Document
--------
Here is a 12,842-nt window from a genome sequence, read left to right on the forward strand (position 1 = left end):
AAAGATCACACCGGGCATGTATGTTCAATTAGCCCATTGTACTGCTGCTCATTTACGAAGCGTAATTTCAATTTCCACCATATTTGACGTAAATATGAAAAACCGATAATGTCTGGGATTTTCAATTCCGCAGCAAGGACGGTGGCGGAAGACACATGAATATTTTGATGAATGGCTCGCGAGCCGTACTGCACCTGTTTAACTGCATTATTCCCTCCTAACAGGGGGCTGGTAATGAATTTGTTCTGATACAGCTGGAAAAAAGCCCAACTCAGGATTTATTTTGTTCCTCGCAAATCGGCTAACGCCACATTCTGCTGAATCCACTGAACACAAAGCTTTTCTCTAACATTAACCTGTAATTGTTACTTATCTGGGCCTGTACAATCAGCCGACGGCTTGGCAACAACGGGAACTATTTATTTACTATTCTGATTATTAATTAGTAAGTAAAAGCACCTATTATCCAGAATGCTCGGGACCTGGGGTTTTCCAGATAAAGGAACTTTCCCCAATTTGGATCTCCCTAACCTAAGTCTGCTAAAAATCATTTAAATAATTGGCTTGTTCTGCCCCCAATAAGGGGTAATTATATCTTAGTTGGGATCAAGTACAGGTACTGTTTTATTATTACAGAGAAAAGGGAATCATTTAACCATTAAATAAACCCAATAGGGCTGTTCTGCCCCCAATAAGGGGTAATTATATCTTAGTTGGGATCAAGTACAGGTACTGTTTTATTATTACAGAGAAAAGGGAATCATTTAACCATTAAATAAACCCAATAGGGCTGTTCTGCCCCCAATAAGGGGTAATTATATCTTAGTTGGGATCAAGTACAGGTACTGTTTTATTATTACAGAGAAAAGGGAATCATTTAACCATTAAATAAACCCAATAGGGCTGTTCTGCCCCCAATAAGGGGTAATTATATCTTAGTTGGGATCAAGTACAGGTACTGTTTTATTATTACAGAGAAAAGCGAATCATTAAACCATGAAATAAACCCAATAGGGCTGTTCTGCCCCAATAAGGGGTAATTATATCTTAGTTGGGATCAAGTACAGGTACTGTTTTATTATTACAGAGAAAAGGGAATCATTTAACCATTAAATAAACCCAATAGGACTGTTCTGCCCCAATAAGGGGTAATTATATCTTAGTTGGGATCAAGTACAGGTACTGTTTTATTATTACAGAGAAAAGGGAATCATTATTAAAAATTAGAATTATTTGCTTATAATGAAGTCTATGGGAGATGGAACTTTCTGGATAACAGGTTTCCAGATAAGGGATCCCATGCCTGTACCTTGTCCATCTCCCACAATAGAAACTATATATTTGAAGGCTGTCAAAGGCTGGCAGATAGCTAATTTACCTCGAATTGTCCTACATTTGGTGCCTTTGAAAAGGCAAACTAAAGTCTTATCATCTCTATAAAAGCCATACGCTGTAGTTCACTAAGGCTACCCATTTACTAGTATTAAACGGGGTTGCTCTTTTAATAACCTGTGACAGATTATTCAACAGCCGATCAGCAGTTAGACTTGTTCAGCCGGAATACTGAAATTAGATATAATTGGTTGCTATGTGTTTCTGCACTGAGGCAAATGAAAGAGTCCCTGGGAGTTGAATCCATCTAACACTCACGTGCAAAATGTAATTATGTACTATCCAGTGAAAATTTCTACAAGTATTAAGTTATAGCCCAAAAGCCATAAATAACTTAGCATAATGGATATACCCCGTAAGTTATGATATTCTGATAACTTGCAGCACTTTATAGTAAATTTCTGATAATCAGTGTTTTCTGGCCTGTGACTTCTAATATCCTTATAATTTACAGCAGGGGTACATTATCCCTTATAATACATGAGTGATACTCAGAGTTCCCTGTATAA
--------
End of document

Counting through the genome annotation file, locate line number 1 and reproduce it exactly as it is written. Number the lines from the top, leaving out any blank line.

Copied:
Here is a 12,842-nt window from a genome sequence, read left to right on the forward strand (position 1 = left end):